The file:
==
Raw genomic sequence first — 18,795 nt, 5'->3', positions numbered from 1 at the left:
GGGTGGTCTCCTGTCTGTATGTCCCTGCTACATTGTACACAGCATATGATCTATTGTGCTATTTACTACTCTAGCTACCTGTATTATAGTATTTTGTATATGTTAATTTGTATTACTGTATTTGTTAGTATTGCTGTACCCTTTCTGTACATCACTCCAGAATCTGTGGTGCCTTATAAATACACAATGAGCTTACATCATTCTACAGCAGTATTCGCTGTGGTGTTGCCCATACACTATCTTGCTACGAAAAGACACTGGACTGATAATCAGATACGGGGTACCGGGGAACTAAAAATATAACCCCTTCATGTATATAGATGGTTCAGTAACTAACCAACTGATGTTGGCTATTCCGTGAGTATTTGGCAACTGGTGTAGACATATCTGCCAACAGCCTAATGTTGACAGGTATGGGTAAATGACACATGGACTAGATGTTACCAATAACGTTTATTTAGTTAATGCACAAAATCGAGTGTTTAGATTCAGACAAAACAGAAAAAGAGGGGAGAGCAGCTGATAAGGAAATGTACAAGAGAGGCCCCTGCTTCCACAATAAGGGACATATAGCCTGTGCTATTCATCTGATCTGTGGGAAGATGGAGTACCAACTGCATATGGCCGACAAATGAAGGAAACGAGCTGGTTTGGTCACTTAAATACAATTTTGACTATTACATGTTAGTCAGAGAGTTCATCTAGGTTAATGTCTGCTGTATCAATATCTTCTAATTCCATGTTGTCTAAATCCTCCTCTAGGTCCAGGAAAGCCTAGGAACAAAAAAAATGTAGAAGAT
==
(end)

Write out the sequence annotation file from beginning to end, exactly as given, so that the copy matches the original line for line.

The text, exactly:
Raw genomic sequence first — 18,795 nt, 5'->3', positions numbered from 1 at the left:
GGGTGGTCTCCTGTCTGTATGTCCCTGCTACATTGTACACAGCATATGATCTATTGTGCTATTTACTACTCTAGCTACCTGTATTATAGTATTTTGTATATGTTAATTTGTATTACTGTATTTGTTAGTATTGCTGTACCCTTTCTGTACATCACTCCAGAATCTGTGGTGCCTTATAAATACACAATGAGCTTACATCATTCTACAGCAGTATTCGCTGTGGTGTTGCCCATACACTATCTTGCTACGAAAAGACACTGGACTGATAATCAGATACGGGGTACCGGGGAACTAAAAATATAACCCCTTCATGTATATAGATGGTTCAGTAACTAACCAACTGATGTTGGCTATTCCGTGAGTATTTGGCAACTGGTGTAGACATATCTGCCAACAGCCTAATGTTGACAGGTATGGGTAAATGACACATGGACTAGATGTTACCAATAACGTTTATTTAGTTAATGCACAAAATCGAGTGTTTAGATTCAGACAAAACAGAAAAAGAGGGGAGAGCAGCTGATAAGGAAATGTACAAGAGAGGCCCCTGCTTCCACAATAAGGGACATATAGCCTGTGCTATTCATCTGATCTGTGGGAAGATGGAGTACCAACTGCATATGGCCGACAAATGAAGGAAACGAGCTGGTTTGGTCACTTAAATACAATTTTGACTATTACATGTTAGTCAGAGAGTTCATCTAGGTTAATGTCTGCTGTATCAATATCTTCTAATTCCATGTTGTCTAAATCCTCCTCTAGGTCCAGGAAAGCCTAGGAACAAAAAAAATGTAGAAGAT